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Opinion: Megalomaniacs Want To Cut Down On Critics And Control The Internet

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The internet was believed to be a free space for a while now until the government started expressing their desire to control it. In a recent ruling by the Ministry of Electronics & Information Technology (MEITy), social media platforms like Facebook, WhatsApp, Twitter and Instagram may face a ban if they fail to follow the Intermediary Guidelines.

These guidelines were issued in February 2021, and these social media platforms had around 3 months to comply with these guidelines. The companies are yet to respond to the Intermediary Guidelines. The fate of us Indians on social media hangs in the balance because that’s what the media wants us to think.

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Representative Image.

Will Social Media Be Banned In India Tomorrow?

No, it won’t be banned. The current situation has led to the rise of a lot of clickbait-y headlines. These headlines do nothing but spread panic among the people. There’s a reason why such stringent “chowkidaari” of Indian social media is not possible. Primarily, these platforms could drag the law enforcers to court to challenge the guidelines because:

  1. There are a lot of questions surrounding the implementation of these rules. The answers to these questions aren’t ready yet. India still needs time to figure out how to go about these rules before implementing them.
  2. These rules that are on the verge of implementation are weak, and strong action will expose them.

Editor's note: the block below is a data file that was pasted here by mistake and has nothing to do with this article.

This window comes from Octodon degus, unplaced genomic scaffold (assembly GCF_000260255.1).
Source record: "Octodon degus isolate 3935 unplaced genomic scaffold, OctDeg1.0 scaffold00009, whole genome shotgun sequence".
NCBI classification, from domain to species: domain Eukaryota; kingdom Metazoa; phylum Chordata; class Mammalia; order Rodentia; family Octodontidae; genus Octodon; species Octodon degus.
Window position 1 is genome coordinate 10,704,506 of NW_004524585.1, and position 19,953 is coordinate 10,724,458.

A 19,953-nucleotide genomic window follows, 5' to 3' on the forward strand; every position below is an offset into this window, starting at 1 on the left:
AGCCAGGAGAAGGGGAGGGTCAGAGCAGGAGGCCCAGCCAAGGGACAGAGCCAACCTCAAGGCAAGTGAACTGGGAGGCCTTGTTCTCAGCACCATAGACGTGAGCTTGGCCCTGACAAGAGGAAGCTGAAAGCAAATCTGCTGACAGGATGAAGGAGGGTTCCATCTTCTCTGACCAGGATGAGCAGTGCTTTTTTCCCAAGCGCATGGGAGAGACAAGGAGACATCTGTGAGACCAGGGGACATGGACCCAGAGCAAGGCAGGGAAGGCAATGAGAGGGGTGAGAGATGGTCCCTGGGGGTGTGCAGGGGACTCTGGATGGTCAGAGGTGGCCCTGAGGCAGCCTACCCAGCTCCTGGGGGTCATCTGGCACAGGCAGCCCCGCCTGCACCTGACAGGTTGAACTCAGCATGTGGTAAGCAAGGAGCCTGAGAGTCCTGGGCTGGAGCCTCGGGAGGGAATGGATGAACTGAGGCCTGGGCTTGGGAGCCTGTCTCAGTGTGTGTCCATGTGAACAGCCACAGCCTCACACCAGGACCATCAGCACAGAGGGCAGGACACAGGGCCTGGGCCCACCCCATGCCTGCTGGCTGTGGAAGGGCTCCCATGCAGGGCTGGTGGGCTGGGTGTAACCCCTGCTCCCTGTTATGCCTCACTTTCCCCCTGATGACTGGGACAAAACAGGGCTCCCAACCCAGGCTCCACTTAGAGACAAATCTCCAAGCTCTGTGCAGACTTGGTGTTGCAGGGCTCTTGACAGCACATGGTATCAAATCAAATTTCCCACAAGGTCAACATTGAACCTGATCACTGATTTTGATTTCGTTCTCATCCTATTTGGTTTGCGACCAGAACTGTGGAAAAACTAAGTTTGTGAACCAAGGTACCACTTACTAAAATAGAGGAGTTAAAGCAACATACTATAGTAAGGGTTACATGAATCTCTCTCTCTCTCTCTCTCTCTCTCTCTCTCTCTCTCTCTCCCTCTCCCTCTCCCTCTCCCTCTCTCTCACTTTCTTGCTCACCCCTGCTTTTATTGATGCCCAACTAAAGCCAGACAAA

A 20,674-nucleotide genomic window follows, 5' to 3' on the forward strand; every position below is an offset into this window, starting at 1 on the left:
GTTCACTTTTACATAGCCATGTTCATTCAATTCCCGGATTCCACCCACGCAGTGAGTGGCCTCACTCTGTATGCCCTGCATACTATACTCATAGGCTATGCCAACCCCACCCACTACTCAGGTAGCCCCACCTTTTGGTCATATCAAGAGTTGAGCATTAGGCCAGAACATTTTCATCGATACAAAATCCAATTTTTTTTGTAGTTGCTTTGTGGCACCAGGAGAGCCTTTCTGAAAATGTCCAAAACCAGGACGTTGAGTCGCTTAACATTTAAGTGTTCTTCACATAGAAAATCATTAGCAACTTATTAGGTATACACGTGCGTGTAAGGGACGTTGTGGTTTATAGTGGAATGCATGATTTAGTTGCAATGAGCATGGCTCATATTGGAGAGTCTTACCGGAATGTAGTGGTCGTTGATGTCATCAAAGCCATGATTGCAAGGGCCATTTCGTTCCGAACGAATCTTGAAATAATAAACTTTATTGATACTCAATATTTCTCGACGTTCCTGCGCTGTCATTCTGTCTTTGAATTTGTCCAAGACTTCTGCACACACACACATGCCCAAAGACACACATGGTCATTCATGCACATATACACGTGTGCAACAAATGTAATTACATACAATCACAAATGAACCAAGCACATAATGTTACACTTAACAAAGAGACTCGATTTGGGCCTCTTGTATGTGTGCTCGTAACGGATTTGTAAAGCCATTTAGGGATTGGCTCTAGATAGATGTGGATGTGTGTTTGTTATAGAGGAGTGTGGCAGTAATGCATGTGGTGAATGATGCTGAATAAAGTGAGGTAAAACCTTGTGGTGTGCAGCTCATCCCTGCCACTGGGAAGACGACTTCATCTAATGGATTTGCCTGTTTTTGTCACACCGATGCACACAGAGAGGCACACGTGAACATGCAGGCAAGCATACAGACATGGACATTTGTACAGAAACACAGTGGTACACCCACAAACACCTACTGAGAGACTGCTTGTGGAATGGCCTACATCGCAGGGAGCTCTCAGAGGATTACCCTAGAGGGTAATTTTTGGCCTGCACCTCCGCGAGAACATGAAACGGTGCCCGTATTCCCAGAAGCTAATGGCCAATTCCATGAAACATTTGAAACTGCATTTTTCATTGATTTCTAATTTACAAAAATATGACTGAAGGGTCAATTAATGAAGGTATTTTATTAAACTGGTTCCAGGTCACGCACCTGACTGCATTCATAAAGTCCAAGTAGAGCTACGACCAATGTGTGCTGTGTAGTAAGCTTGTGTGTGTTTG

3. 3 months isn’t time enough for these platforms to restructure themselves to integrate the changes suggested.

These are three primary issues as per my understanding of these guidelines, but there are more problems in banning social media. But what if these issues are resolved, and the social media platforms end up implementing these changes? What happens then?

Why Is This An Issue?

According to the constitution, India is a democracy. It still is, at least on pen and paper. However, certain powerful people in the Central Government, to consolidate power, are now trying to silence free speech on social media.

Free speech is a right granted to all human beings globally. The Universal Declaration of Human Rights (UDHR) recognises it as a fundamental right. India happens to be one of the nations that are a party to the UDHR. This means, Indian citizens should have access to this right, and it’s the government’s responsibility to see that this right is being protected.

Yet, these powerful individuals within the Central Government, since 2016, have time and again gone to unimaginable lengths to curb this right. You don’t need to be reminded of the instances when people were arrested during the Delhi protests for raising slogans against the atrocities committed by these people and the Central Government. 

Representative Image.

I don’t need to remind you when comedians Kunal Kamra and Munawar Faruqui were charged for making jokes about these people. Faruqui was even jailed for the same. Likewise, Telugu poet and activist had criminal charges levied against him for raising his voice against the government.

There are way too many incidents that prove that these power-hungry megalomaniacs are trying to quash free speech within the country. So I don’t think I’m wrong when I say that fascism is having a gala time while democracy bleeds on the street.

Why Target Social Media?

The answer is simple. The angry young people of today turn to social media to express their displeasure about everything under the sky. Be it their friends or the world-famous chai-wala, everyone turns to the internet. And the only way to curb these critics would be by introducing “Compliance Officers” to check who’s saying what on the internet.